Powerful New National Monument Marks Nelson Mandela’s Capture Site in Natal Midlands
In 1962, on 5 August, an otherwise ordinary piece of road along the R103, approximately three kilometers outside Howick, KwaZulu-Natal, suddenly took on profound consequence. Armed apartheid police flagged down a car in which Nelson Mandela was pretending to be the chauffeur. Having succeeded in evading capture by apartheid operatives for 17 months, Mandela had just paid a clandestine visit to ANC President Chief Albert Luthuli’s Groutville home to report back on his African odyssey, and to request support in calling for an armed struggle. It was in this dramatic way, at this unassuming spot, that Nelson Mandela was finally captured, and proceeded to disappear from pubic view for the following 27 years.
Marking the 50-year anniversary of what began Nelson Mandela’s ‘long walk to freedom’ – and the piece of land that, quite randomly, irrevocably altered the history of South Africa – is a quietly powerful new sculpture, set into the environment of this silently potent space. Made possible by the Department of Co-operative Government and Traditional Affairs (COGTA) the uMngeni Municipality, the Apartheid Museum and the KwaZulu Natal Heritage Council (AMAFA) in association with the Nelson Mandela Centre of Memory, this historic memorial site was inaugurated and unveiled on the 4th of August 2012 by President Jacob Zuma.
The sculpture, by artist Marco Cianfanelli, significantly comprises 50 steel column constructions – each between 6.5 and 9.5 metres tall – set into the Midlands landscape. The approach to the site, which has been designed by Jeremy Rose of Mashabane Rose Architects, leads one down a path towards the sculpture where, at a distance of 35 meters, a portrait of Nelson Mandela, looking west, comes into focus, the 50 linear vertical units lining up to create the illusion of a flat image.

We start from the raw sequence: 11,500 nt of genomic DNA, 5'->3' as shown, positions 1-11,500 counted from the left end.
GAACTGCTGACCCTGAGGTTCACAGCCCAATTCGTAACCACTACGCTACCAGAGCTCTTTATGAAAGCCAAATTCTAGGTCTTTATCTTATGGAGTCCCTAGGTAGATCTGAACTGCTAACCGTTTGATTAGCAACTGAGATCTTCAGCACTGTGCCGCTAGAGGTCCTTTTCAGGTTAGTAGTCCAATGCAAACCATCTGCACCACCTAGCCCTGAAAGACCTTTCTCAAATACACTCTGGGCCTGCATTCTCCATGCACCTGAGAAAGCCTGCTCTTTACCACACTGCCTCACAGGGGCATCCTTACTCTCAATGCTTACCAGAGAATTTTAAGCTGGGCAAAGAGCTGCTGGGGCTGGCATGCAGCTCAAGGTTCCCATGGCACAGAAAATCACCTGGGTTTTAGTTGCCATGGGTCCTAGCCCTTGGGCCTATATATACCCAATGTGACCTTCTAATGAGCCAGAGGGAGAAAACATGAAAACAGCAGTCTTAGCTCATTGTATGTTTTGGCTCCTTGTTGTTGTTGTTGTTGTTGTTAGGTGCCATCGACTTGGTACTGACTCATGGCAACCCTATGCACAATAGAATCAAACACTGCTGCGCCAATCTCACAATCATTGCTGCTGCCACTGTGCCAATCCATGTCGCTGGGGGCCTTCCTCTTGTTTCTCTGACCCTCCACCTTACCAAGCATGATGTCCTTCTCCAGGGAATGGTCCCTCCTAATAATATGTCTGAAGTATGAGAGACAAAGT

Cianfanelli’s perceptive rendering of this meditative image of the international icon – a portrait achieved from interpreting composites of several portraits of Mandela sourced off the Internet, and a film grab – is appropriately monumental, yet fittingly transient and delicate. From its main focal point, the sculpture reads as a familiar photographic image, structurally suggestive of his incarceration, while from a side view, the design and arrangement of the columns create a sense or moment of fracture and release. Cianfanelli comments on the deliberate structural paradox, that, “this represents the momentum gained in the struggle through the symbolic of Mandela’s capture. The 50 columns represent the 50 years since his capture, but they also suggest the idea of many making the whole; of solidarity. It points to an irony as the political act of Mandela’s incarceration cemented his status as an icon of struggle, which helped ferment the groundswell of resistance, solidarity and uprising, bringing about political change and democracy”.
The sculpture, which eloquently both impacts and becomes part of the surrounding landscape, visually shifts throughout the day, with the sculpture itself being affected by the changing light and atmosphere behind and around it.
Cianfanelli has included an additional 5 smaller columns to create an axis from the main sculpture to the monument site across the road.